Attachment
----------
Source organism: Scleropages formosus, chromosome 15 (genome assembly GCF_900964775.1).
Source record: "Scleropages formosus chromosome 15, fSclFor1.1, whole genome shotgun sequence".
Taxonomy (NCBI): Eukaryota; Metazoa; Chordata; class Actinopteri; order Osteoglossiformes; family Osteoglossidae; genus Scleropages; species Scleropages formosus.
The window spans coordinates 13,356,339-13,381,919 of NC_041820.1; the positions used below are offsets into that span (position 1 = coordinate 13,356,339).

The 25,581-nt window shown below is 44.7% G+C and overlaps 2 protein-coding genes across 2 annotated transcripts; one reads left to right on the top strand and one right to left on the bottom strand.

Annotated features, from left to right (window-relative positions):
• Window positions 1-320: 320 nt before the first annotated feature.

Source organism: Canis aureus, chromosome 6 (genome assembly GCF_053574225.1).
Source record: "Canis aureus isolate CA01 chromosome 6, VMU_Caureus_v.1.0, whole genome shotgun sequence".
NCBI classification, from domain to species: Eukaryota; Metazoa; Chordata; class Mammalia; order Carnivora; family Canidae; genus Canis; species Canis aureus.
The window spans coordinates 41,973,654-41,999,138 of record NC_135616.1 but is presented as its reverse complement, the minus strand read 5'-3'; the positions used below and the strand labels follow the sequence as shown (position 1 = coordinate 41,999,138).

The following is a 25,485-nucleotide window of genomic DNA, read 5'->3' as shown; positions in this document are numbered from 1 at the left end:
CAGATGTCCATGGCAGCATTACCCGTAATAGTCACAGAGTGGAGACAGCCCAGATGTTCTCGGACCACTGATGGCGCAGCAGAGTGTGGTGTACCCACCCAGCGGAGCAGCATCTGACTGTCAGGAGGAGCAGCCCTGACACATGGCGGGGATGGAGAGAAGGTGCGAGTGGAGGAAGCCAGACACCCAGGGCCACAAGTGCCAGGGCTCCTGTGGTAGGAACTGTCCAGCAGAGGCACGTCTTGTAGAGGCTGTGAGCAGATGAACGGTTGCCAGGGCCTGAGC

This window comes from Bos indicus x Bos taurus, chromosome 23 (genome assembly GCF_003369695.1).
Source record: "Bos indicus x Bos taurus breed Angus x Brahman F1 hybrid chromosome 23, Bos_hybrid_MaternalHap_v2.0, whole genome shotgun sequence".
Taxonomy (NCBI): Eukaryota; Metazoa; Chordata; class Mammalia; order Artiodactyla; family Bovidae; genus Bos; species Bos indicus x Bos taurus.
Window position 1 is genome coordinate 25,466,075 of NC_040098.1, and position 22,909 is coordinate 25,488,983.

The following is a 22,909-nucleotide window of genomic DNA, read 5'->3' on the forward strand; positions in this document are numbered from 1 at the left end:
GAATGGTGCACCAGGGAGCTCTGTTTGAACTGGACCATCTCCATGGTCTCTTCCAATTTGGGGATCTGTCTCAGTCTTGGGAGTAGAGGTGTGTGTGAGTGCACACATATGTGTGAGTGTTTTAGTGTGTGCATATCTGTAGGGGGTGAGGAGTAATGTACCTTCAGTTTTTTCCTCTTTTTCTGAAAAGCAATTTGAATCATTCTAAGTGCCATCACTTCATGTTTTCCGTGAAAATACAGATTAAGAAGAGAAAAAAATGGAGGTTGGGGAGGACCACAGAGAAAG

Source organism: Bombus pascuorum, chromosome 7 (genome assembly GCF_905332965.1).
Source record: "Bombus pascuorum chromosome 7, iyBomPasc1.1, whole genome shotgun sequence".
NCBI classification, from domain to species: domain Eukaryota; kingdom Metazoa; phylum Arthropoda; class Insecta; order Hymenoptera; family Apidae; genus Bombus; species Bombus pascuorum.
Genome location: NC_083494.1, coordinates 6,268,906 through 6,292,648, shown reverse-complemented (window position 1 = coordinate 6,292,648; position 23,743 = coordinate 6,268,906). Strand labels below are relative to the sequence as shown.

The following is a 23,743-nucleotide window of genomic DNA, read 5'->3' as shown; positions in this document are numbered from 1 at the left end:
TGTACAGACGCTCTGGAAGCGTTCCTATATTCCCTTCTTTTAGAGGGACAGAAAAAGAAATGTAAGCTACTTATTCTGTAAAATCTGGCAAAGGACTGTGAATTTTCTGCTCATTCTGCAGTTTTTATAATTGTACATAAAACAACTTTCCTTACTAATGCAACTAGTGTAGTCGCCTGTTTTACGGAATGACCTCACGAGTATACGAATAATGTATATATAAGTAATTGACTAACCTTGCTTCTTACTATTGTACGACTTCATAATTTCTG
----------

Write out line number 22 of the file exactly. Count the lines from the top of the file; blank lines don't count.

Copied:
NCBI classification, from domain to species: domain Eukaryota; kingdom Metazoa; phylum Arthropoda; class Insecta; order Hymenoptera; family Apidae; genus Bombus; species Bombus pascuorum.